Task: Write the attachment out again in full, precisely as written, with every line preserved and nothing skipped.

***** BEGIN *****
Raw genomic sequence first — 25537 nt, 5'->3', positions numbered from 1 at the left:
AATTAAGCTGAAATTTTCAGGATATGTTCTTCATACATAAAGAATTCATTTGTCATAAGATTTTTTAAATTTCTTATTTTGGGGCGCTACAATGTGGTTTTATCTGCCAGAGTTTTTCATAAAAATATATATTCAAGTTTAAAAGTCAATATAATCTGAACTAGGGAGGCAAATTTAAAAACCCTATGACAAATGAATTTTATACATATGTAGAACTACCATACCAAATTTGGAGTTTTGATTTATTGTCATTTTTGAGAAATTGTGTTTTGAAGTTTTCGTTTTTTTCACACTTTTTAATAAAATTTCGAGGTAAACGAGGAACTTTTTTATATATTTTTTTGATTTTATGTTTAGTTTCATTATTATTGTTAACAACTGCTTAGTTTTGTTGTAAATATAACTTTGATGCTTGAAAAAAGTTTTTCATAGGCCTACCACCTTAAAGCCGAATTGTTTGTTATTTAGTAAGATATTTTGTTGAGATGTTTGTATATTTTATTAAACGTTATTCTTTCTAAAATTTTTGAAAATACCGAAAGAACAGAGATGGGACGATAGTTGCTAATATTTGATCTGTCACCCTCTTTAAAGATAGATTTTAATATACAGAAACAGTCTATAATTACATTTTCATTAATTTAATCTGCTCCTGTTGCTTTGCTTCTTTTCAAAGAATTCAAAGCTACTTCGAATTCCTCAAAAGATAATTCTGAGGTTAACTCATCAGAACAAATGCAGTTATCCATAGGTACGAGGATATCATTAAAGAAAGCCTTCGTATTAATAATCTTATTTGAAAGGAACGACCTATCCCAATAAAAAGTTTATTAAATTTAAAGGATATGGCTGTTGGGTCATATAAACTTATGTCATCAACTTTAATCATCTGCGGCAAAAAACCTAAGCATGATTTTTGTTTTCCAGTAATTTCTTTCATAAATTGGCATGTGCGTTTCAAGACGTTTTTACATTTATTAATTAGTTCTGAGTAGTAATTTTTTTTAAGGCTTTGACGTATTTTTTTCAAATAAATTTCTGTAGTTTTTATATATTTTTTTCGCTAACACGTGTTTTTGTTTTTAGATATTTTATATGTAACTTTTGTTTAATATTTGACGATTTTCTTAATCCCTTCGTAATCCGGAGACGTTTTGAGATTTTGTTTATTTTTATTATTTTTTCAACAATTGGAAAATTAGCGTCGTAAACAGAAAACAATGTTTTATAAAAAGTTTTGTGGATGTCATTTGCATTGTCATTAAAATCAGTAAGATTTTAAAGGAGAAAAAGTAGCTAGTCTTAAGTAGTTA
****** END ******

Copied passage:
Raw genomic sequence first — 25537 nt, 5'->3', positions numbered from 1 at the left:
AATTAAGCTGAAATTTTCAGGATATGTTCTTCATACATAAAGAATTCATTTGTCATAAGATTTTTTAAATTTCTTATTTTGGGGCGCTACAATGTGGTTTTATCTGCCAGAGTTTTTCATAAAAATATATATTCAAGTTTAAAAGTCAATATAATCTGAACTAGGGAGGCAAATTTAAAAACCCTATGACAAATGAATTTTATACATATGTAGAACTACCATACCAAATTTGGAGTTTTGATTTATTGTCATTTTTGAGAAATTGTGTTTTGAAGTTTTCGTTTTTTTCACACTTTTTAATAAAATTTCGAGGTAAACGAGGAACTTTTTTATATATTTTTTTGATTTTATGTTTAGTTTCATTATTATTGTTAACAACTGCTTAGTTTTGTTGTAAATATAACTTTGATGCTTGAAAAAAGTTTTTCATAGGCCTACCACCTTAAAGCCGAATTGTTTGTTATTTAGTAAGATATTTTGTTGAGATGTTTGTATATTTTATTAAACGTTATTCTTTCTAAAATTTTTGAAAATACCGAAAGAACAGAGATGGGACGATAGTTGCTAATATTTGATCTGTCACCCTCTTTAAAGATAGATTTTAATATACAGAAACAGTCTATAATTACATTTTCATTAATTTAATCTGCTCCTGTTGCTTTGCTTCTTTTCAAAGAATTCAAAGCTACTTCGAATTCCTCAAAAGATAATTCTGAGGTTAACTCATCAGAACAAATGCAGTTATCCATAGGTACGAGGATATCATTAAAGAAAGCCTTCGTATTAATAATCTTATTTGAAAGGAACGACCTATCCCAATAAAAAGTTTATTAAATTTAAAGGATATGGCTGTTGGGTCATATAAACTTATGTCATCAACTTTAATCATCTGCGGCAAAAAACCTAAGCATGATTTTTGTTTTCCAGTAATTTCTTTCATAAATTGGCATGTGCGTTTCAAGACGTTTTTACATTTATTAATTAGTTCTGAGTAGTAATTTTTTTTAAGGCTTTGACGTATTTTTTTCAAATAAATTTCTGTAGTTTTTATATATTTTTTTCGCTAACACGTGTTTTTGTTTTTAGATATTTTATATGTAACTTTTGTTTAATATTTGACGATTTTCTTAATCCCTTCGTAATCCGGAGACGTTTTGAGATTTTGTTTATTTTTATTATTTTTTCAACAATTGGAAAATTAGCGTCGTAAACAGAAAACAATGTTTTATAAAAAGTTTTGTGGATGTCATTTGCATTGTCATTAAAATCAGTAAGATTTTAAAGGAGAAAAAGTAGCTAGTCTTAAGTAGTTA